zef:thundergnat

# NAME

Math::Handy - Handy math routines and operators that aren't in CORE Raku.

# SYNOPSIS

```use Math::Handy;

say 25!;  # 15511210043330985984000000

say Γ 1/2; # 1.7724538509055163

say binomial(9, 5); # 126

say Σ (^1e2).grep: &is-prime; # 1060

say Π (^1e2).grep: &is-prime; # 2305567963945518424753102147331756070

say 33 divmod 5;   # (6 3)

say 33 divmod 5.1; # (6 3)

say 33 /% 5.1;     # (6 2.5)

say adr 16781; # (5 2)

say mdr 16781; # (0 4)

say 180°; # 3.141592653589793

say 200ᵍ; # 3.141592653589793
```

# DESCRIPTION

Math::Handy provides several handy functions and operators.

### Factorial operators

`factorial (Int)` - the product of the integers from one to \$n. Also available as `postfix:<!> (Int)`.

Factorial is a discrete operation, only valid at integer values. For a continuous function, you want `gamma (Real \$n)`.

`gamma (Real)` is a continuous factorial function. `Γ(\$n) =~= (\$n - 1)!`. Also available as `Γ (Real \$n)` (Greek uppercase gamma). Calculated using Lanczos approximation. (Only valid for positive arguments at this point.)

Also related to `factorial()` is `binomial()`.

`binomial(Int \$n, Int \$p)`, very commonly appears in combinatorics. Is equivalently expressed as: `n! / (p! × (n - p)!)`.

### Arithematic operators

Raku has the very convenient `sum` function. Traditional mathematics spells it `Σ`. This module provides a `Σ (*@list)` operator to remedy that.

Another common mathematical operator that Raku left out is `product()`. Raku has the `[*]` meta reduce operator, but that is difficult to chain with other operations. This module provides both a `product (*@list)` routine, and the more traditionally spelled: `Π (*@list)` (Greek uppercase pi)

Raku has `div`, Raku has `mod`, Raku has `polymod()`, but sometimes you may want a plain old `divmod`.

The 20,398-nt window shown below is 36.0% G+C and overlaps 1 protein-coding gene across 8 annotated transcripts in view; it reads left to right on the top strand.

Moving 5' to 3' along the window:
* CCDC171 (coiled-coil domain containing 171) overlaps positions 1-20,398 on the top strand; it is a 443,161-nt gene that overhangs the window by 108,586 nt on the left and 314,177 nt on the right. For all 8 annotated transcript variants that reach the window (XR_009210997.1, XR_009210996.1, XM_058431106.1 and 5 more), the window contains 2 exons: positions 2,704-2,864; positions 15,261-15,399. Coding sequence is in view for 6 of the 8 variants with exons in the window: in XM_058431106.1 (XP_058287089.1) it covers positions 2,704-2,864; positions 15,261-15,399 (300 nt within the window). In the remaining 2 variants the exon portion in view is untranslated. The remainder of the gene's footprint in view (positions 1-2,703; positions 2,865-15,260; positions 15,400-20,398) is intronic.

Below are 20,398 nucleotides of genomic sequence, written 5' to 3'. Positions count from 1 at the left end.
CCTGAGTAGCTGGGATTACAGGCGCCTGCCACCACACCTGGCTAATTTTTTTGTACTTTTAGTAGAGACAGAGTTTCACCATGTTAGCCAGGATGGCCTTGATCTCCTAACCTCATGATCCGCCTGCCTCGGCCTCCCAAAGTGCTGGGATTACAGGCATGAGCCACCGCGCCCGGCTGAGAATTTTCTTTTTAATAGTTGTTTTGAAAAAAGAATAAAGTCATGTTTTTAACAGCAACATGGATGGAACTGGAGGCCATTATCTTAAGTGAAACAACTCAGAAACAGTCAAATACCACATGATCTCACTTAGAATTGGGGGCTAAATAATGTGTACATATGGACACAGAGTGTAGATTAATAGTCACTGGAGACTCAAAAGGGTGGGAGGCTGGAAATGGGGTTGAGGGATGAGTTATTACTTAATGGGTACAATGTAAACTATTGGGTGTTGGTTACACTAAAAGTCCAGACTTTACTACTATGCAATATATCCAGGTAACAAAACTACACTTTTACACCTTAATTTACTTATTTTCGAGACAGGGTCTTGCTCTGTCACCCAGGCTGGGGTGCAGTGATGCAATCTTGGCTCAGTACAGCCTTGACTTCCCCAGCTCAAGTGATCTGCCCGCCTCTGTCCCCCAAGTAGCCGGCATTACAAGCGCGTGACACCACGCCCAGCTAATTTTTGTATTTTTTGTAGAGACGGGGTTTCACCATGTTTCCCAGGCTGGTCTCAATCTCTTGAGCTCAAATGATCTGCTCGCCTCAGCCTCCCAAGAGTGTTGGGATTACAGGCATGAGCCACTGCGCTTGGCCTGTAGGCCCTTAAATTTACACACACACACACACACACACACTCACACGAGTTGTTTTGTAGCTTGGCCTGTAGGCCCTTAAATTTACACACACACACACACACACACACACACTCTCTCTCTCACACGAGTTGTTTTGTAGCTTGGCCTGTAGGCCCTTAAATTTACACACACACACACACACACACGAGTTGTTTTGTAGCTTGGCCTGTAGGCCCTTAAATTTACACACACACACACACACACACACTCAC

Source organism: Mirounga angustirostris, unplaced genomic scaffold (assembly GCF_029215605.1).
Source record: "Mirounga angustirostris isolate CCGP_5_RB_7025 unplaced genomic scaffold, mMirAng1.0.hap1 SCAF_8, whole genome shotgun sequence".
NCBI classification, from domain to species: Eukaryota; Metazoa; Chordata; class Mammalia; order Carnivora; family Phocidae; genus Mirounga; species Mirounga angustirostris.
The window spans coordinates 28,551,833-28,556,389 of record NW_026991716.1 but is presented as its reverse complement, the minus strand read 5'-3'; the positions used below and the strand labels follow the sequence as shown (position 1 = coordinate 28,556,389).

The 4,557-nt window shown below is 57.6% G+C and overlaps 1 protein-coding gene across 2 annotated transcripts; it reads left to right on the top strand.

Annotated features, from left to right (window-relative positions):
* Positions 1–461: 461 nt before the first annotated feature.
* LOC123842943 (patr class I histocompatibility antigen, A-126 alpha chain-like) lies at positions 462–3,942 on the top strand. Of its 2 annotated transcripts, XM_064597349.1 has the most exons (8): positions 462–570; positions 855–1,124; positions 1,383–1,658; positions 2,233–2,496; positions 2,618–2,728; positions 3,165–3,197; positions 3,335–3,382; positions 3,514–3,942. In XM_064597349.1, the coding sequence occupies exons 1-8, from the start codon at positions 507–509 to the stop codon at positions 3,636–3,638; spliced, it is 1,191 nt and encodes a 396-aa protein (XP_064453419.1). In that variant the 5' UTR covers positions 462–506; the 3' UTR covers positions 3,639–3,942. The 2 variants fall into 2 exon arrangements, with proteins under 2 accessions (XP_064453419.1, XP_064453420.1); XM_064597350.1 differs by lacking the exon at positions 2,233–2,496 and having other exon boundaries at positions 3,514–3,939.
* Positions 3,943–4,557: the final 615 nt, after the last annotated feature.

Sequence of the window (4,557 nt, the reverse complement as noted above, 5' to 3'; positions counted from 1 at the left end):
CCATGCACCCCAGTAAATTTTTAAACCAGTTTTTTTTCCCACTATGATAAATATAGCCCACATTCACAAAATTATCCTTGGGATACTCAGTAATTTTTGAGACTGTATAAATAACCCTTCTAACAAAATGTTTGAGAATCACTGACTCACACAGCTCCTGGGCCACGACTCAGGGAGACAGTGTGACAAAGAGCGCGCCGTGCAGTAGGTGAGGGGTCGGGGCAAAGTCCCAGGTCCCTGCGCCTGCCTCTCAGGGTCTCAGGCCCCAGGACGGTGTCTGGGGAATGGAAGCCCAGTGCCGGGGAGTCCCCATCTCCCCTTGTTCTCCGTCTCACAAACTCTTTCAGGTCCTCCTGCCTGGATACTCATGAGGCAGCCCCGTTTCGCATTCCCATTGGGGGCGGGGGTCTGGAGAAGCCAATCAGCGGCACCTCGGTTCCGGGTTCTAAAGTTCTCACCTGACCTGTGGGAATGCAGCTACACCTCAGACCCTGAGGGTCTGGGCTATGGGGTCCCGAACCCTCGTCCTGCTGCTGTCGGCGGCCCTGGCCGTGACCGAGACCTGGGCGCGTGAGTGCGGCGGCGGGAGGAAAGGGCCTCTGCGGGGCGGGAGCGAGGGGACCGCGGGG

`infix:<divmod> (Real, Real)` coerces arguments to Int and returns the whole divisions and the remainder.

Also available as `infix:</%> (Real, Real)`: `Real %/ Real` which doesn't coerce.

### Digital roots

The `additive digital root` of an Integer in a particular base, is the recursive sum of the digits until only a single digit remains. The `persistance` is the number of times the function needs to recurse to reach a single digit.

Provides `digital-root (Int \$n, :\$base = 10)`. Calculates and returns the additive digital root and the persistance, by default in base 10. Pass in a named base (2 = 36) if a different base is desired. Also available as the abbreviated `adr (Int \$n, :\$base = 10)`

Similar to the additive `digital-root()` is the `multiplicative-digital-root()`. The `multiplicative-digital-root (Int \$n, :\$base = 10)` is the recursive product of the digits until only one digit remains. Returns the multiplicative digital root and the persistance. Also available as the abbreviated `mdr (Int \$n, :\$base = 10)`

Raku provides a multitude of trigonometric functions, but they all work with radian angle measurements by default. To make it easy to work with degrees (360° in 2π radians), or gradians (400ᵍ in 2π radians), provides two postfix conversion routines.

`postfix:<°> (Real \$degrees)` converts degree measurments to radians.

`postfix:<ᵍ> (Real \$gradians)` converts gradian measurments to radians.

# AUTHOR

Most of these were code snippets I or someone else wrote as helper functions for solving RosettaCode tasks.

If there is a routine you think should be added, or if I bungled one of the existing, please let me know.

Stephen Schulze (aka thundergnat thundergnat@comcast.net)